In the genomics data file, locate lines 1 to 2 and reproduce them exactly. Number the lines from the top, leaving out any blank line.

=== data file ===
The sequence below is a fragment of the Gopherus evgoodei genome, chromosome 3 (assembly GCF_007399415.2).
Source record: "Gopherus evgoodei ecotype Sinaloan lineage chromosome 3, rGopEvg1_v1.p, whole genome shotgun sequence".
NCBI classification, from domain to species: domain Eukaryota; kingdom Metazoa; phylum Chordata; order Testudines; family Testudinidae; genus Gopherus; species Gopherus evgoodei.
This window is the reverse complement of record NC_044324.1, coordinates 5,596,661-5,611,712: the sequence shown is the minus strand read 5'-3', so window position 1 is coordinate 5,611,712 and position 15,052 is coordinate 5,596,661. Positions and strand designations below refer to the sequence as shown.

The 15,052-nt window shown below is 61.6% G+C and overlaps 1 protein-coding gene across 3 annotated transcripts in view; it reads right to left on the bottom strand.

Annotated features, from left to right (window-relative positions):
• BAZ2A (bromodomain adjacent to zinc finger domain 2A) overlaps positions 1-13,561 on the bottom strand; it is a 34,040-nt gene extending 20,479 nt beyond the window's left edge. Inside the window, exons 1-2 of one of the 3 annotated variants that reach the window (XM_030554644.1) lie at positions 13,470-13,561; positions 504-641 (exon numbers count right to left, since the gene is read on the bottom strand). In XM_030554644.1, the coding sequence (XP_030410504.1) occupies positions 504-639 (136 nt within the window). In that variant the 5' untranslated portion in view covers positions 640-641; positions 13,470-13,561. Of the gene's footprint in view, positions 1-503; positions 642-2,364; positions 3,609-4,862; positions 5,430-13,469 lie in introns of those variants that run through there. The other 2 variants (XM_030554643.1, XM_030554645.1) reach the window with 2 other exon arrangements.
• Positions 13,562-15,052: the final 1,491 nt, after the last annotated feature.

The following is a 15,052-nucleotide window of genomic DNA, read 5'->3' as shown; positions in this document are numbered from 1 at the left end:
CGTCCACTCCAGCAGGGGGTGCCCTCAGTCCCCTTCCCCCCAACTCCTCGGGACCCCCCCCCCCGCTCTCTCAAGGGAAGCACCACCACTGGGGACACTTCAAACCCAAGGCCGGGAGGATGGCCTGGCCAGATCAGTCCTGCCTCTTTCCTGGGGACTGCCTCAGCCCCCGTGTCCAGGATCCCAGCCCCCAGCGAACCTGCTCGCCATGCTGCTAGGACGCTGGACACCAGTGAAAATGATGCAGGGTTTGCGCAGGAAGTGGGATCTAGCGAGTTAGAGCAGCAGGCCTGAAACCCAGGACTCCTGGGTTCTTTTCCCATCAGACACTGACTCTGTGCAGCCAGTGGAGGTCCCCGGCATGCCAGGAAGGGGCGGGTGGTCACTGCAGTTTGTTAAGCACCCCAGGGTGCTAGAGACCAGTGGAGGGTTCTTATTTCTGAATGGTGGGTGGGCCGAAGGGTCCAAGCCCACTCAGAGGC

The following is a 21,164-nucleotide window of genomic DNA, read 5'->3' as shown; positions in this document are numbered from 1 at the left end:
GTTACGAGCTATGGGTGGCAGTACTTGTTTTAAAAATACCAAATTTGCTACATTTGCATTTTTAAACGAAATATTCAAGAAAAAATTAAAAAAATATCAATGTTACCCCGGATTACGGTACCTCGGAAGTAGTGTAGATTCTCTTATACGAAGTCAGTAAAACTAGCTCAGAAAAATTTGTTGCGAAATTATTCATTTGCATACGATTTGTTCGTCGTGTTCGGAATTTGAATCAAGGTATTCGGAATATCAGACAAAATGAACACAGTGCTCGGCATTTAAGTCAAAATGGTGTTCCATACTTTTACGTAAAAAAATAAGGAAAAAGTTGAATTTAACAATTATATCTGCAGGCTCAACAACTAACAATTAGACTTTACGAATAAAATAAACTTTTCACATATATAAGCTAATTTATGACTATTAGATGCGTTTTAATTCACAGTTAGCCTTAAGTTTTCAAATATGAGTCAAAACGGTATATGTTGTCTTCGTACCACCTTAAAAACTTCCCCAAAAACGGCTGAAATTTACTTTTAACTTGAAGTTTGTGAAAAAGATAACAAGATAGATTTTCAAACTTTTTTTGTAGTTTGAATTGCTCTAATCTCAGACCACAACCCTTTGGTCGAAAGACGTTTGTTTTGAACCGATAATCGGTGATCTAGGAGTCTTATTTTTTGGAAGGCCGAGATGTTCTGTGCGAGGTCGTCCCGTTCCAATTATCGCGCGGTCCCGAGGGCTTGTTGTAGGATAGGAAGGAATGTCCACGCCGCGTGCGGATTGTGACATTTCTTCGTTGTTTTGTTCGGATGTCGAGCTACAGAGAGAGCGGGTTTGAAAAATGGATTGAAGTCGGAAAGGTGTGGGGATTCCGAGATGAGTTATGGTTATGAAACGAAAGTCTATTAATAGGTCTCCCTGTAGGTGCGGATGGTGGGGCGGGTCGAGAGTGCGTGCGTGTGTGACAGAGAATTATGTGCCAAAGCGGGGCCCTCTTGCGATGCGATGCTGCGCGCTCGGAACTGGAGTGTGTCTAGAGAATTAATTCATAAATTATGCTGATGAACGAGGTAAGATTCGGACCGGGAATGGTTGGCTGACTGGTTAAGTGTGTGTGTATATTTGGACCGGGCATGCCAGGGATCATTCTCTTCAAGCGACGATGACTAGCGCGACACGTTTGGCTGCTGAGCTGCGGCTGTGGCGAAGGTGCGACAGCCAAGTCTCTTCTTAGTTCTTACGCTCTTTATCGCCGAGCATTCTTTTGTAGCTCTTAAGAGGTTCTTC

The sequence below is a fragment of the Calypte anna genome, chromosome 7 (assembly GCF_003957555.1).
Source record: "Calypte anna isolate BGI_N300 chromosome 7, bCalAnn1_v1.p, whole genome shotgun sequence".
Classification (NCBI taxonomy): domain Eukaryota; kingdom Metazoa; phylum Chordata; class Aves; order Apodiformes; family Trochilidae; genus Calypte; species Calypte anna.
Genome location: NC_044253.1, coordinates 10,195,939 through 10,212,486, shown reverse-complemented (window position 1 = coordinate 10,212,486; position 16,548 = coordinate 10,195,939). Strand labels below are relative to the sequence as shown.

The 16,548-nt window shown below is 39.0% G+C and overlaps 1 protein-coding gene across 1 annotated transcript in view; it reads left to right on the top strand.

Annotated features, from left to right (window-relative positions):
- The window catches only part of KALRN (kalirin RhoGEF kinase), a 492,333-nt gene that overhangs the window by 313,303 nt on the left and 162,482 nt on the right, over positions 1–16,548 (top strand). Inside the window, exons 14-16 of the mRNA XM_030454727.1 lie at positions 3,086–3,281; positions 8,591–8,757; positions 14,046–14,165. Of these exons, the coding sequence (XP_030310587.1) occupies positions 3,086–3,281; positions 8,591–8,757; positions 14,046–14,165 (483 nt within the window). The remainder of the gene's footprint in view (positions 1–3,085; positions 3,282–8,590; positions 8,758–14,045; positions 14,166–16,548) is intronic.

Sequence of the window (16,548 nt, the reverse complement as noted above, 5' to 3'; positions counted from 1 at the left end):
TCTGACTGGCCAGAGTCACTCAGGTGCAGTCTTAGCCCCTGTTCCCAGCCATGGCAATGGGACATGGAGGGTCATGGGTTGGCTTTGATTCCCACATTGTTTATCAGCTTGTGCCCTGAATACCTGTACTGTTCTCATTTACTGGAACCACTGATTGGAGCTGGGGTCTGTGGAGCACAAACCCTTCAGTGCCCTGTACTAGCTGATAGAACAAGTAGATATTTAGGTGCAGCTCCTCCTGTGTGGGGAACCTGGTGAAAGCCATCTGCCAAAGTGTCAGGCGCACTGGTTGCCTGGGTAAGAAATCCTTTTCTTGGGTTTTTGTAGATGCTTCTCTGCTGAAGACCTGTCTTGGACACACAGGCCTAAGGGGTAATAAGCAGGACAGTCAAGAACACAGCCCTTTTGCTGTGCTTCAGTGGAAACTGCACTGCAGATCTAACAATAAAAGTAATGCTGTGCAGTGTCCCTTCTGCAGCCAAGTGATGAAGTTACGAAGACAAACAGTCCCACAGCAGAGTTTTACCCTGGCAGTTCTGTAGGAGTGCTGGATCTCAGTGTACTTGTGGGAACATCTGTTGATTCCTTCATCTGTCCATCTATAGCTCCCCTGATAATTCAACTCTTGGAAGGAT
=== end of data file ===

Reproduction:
The sequence below is a fragment of the Gopherus evgoodei genome, chromosome 3 (assembly GCF_007399415.2).
Source record: "Gopherus evgoodei ecotype Sinaloan lineage chromosome 3, rGopEvg1_v1.p, whole genome shotgun sequence".